Tag: plaxo

Does Plaxo flood your inbox with connection requests?

Plaxo started life as a place to hold your contact information online.

That was quite handy and they allowed synchronising from your Mac or PC so your contact data were always held safe in the cloud.

More recently Plaxo added a feature called Pulse. Pulse allows you to tell it where you publish photos, blog posts, bookmarks etc. and it creates a lifestream, a la Facebook which it publishes to your Pulse network.

All sounds nice, right?

Sure, however, for some reason, and I don’t know why, of all the social networks I have joined (and I have joined a few!) Pulse seems to generate the most emails. The emails typically have the subject line “[someone I have never heard of] has added you as a business connection”

On Facebook and Xing, the other two social networks I frequent most, I occasionally get connection requests from people I don’t know. But not very often, and usually a bit of digging will show how they are connected to me.

However, on Plaxo I get waaay too many of these business connections and I have no idea where they are coming from.

Is this just me or are others finding Plaxo also generates too many connection requests from strangers?

OpenSocial signs up MySpace and SixApart too!

I mentioned earlier in the week that Google was about to launch OpenSocial, a Social Network API platform. Since then Mike Arrington in TechCrunch is reporting that not only is it happenning but MySpace, Bebo and SixApart are on board too!

The OpenSocial site is now live and confirmed participants so far are:

Engage.com, Friendster, hi5, Hyves, imeem, LinkedIn, Ning, Oracle, orkut, Plaxo, Salesforce.com, Six Apart, Tianji, Viadeo, and XING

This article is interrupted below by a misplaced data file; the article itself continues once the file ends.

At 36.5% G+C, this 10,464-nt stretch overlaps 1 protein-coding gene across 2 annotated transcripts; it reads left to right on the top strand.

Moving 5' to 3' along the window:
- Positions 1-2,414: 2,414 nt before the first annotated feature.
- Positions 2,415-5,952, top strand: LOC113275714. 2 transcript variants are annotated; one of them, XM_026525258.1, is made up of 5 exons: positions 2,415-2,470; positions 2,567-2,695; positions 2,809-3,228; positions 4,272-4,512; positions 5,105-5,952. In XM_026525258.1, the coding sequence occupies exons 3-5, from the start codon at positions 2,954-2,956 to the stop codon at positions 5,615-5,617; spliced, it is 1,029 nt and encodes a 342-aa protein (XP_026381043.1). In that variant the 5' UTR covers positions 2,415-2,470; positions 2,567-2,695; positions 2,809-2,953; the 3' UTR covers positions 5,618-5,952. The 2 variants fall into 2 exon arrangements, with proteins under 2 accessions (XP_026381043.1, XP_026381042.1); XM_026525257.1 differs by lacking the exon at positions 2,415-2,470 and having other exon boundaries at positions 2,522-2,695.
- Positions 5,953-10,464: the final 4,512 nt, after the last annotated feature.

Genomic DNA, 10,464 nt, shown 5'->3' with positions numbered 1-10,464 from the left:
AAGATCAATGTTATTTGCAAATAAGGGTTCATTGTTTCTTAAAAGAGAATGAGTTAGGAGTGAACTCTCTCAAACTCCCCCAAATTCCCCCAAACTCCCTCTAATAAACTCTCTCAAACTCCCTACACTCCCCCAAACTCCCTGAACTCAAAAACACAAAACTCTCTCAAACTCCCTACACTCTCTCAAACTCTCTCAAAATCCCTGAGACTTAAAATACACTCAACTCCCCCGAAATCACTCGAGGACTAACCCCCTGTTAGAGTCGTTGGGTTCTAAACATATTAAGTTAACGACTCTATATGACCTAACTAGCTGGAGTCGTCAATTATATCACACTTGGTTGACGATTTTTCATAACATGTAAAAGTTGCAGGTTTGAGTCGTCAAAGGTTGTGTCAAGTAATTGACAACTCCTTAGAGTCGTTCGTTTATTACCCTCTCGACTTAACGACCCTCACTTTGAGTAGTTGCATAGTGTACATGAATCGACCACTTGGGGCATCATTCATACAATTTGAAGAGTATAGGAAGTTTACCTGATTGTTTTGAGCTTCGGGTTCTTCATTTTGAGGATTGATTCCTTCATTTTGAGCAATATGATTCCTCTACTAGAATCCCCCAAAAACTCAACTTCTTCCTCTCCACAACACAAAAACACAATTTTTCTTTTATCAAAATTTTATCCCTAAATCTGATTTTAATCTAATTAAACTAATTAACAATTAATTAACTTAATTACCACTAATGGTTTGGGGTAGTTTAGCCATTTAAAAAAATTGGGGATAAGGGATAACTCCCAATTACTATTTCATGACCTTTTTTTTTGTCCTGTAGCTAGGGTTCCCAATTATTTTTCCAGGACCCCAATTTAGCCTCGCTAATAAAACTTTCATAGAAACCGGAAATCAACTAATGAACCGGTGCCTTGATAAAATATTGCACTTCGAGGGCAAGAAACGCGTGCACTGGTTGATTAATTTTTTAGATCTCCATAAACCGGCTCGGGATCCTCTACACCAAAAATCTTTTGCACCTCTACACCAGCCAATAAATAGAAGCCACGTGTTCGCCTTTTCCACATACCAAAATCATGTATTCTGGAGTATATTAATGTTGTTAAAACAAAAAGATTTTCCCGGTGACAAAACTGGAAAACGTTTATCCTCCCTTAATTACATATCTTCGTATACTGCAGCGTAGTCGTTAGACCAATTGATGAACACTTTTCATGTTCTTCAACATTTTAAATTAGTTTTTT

Why OpenSocial?

The web is more interesting when you can build apps that easily interact with your friends and colleagues. But with the trend towards more social applications also comes a growing list of site-specific APIs that developers must learn.

OpenSocial provides a common set of APIs for social applications across multiple websites. With standard JavaScript and HTML, developers can create apps that access a social network’s friends and update feeds.

Many sites, one API

Whither FaceBook, the current social network colossus in this? They and Microsoft (their recent investor) have got to be wondering how to meet this challenge to their dominant position. Probably the best approach would be to jump in too – that way they have all the advantages of the open platform without the development costs. Google are saying it is an open platform and they wouldn’t see that one coming!

The chances are though that they won’t jump on board and there will be two social network standards, Google’s OpenSocial standard and FaceBook’s.

Plaxo – good idea, poorly executed?

I have a Plaxo account. I set it up last year to try it out. It seemed like a good idea, an online address book where I could store all my contacts info and have those data available whereever I had an Internet connection.

The reality though is a little different.

When I set up my account I followed the instructions for importing my contact info from my Mac Address Book. The import failed. I tried again several months later. Same result. I didn’t try any more after that.

A contacts db with no contact data is useless and I wasn’t about to invest time in manually entering the hundreds of contacts I have into Plaxo one by one.

I get the occasional email from Plaxo telling me that someone else has added my details to Plaxo and that I can now add their details to my account. I worry about the amount of emails Plaxo sends out – it must get annoying for some people to be constantly receiving update requests.

I received such an email this morning so I logged into Plaxo for the first time in months only to be amazed at how slow it now runs. It was like swimming through treacle!

It is a shame really – I like the idea but the execution, in this case is very poor.